ECG diagnosis is often difficult in patients with true posterior AMI caused by occlusion of the left circumflex coronary artery (LCX) because there are no leads facing the LV posterior wall in the standard 12-lead ECG. ST-segment elevation ≥0.5 mm (0.05 mV) in ≥2 contiguous posterior chest leads (lead V7–9) is considered to be diagnostic of posterior AMI.105,106 Even in cases without ST-segment elevation on standard 12-lead ECG, the presence of ST-segment elevation in posterior chest leads is an indication for emergent coronary angiography (CAG) to perform timely reperfusion therapy. It has been reported that ST-segment elevation is present solely in posterior chest leads in about 4% of all patients with AMI.105 If the initial ECG is not diagnostic of STEMI but there is a high clinical suspicion for STEMI, ECG recording with additional posterior leads (leads V7–9) is indicated to exclude true posterior AMI.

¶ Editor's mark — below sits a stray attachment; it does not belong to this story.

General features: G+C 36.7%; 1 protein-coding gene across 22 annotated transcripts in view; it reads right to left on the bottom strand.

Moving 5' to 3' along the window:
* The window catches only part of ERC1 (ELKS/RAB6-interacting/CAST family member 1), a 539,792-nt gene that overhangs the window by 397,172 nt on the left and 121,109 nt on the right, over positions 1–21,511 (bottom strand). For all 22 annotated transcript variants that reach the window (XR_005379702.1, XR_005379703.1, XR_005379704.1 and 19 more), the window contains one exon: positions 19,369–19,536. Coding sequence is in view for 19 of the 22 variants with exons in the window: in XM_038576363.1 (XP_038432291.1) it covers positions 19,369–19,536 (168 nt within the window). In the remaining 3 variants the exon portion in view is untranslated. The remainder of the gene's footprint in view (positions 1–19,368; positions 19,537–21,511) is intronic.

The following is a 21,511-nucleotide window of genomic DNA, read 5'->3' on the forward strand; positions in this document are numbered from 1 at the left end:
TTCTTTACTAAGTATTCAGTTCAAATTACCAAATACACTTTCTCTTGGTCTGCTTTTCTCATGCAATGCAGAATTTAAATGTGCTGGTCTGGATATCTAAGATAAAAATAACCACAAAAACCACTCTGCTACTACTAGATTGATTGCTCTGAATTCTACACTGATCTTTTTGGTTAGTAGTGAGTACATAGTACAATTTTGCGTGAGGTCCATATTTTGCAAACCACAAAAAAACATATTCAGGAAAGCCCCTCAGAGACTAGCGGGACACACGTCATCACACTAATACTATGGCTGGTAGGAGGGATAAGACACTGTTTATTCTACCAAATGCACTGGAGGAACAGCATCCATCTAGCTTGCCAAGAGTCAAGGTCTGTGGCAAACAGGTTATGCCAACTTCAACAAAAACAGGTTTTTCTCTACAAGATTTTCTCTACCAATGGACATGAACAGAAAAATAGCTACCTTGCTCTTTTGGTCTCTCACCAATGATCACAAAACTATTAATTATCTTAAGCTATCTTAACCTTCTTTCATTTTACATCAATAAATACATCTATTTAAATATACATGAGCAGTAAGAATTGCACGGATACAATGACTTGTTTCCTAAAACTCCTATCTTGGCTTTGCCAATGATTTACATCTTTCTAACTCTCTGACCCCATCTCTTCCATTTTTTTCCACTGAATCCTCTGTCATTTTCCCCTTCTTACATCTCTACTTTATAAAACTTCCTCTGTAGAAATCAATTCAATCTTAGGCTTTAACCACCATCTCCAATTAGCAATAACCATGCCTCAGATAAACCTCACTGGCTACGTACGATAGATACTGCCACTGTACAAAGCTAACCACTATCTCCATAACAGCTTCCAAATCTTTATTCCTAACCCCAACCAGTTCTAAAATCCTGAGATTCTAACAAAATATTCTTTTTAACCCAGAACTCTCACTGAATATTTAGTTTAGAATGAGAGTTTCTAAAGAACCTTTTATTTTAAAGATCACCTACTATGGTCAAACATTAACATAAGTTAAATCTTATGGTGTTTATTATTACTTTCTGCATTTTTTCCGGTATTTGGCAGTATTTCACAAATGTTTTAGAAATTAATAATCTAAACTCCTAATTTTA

ECG can provide useful information about not only the diagnosis of STEMI, but also the culprit artery, the extent of area at risk, and the degree of myocardial damage and prognosis.100,107,108 ECG diagnosis is more difficult in patients with secondary ST-T changes such as ventricular pacing, Wolff-Parkinson-White syndrome, or bundle branch block. In these patients, it is important to comprehensively make the diagnosis of STEMI considering the medical history, clinical features, and other diagnostic test results. In addition, comparison with a previous ECG may be helpful to make the diagnosis of STEMI in this setting. Sgarbossa et al.109 reported the ECG criteria, based on simple ST-T change, for the diagnosis of AMI in patients with left bundle branch block, which are concordant ST-segment elevation ≥1.0 mm (0.1 mV) in leads with a positive QRS complex, concordant ST-segment depression ≥1.0 mm (0.1 mV) in leads V1–3, and discordant ST-segment elevation ≥5.0 mm (0.5 mV) in leads with a negative QRS complex. In particular, concordant ST-segment elevation ≥1.0 mm (0.1 mV) in leads with a positive QRS complex has been reported to be strongly suggestive of STEMI in left bundle branch block. However, these Sgarbossa criteria have been reported to have limited utility in clinical practice because of their low sensitivity.110,111 It is likely that, in patients with left bundle branch block, ECG diagnosis of AMI is possible in limited patients with profound ST-T change. Importantly, AMI patients with left bundle branch block have a worse clinical profile and poorer prognosis.112 Therefore, clinical suspicion of AMI in the presence of left bundle branch block is an indication for emergent CAG to perform timely reperfusion therapy.113